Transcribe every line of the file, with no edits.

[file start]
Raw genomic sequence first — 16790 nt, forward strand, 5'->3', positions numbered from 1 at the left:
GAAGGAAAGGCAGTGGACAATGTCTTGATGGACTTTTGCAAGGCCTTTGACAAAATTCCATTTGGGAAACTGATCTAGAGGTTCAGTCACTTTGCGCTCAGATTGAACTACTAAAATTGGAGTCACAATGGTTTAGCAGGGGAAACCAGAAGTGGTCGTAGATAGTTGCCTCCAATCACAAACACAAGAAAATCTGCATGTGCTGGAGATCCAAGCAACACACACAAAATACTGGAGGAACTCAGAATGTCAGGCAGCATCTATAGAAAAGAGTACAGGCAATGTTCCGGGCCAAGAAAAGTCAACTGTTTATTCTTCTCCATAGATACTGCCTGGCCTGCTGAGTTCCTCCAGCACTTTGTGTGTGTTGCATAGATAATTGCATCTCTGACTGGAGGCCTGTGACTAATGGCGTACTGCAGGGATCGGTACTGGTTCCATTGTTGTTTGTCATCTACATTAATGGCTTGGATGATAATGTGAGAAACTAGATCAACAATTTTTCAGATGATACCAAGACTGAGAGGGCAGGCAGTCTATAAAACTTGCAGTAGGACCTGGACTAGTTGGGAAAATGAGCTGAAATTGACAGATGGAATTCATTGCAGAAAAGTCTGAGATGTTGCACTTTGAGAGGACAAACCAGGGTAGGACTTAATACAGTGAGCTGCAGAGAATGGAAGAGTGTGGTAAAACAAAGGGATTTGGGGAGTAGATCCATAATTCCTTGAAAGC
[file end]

Raw genomic sequence first — 16790 nt, forward strand, 5'->3', positions numbered from 1 at the left:
GAAGGAAAGGCAGTGGACAATGTCTTGATGGACTTTTGCAAGGCCTTTGACAAAATTCCATTTGGGAAACTGATCTAGAGGTTCAGTCACTTTGCGCTCAGATTGAACTACTAAAATTGGAGTCACAATGGTTTAGCAGGGGAAACCAGAAGTGGTCGTAGATAGTTGCCTCCAATCACAAACACAAGAAAATCTGCATGTGCTGGAGATCCAAGCAACACACACAAAATACTGGAGGAACTCAGAATGTCAGGCAGCATCTATAGAAAAGAGTACAGGCAATGTTCCGGGCCAAGAAAAGTCAACTGTTTATTCTTCTCCATAGATACTGCCTGGCCTGCTGAGTTCCTCCAGCACTTTGTGTGTGTTGCATAGATAATTGCATCTCTGACTGGAGGCCTGTGACTAATGGCGTACTGCAGGGATCGGTACTGGTTCCATTGTTGTTTGTCATCTACATTAATGGCTTGGATGATAATGTGAGAAACTAGATCAACAATTTTTCAGATGATACCAAGACTGAGAGGGCAGGCAGTCTATAAAACTTGCAGTAGGACCTGGACTAGTTGGGAAAATGAGCTGAAATTGACAGATGGAATTCATTGCAGAAAAGTCTGAGATGTTGCACTTTGAGAGGACAAACCAGGGTAGGACTTAATACAGTGAGCTGCAGAGAATGGAAGAGTGTGGTAAAACAAAGGGATTTGGGGAGTAGATCCATAATTCCTTGAAAGC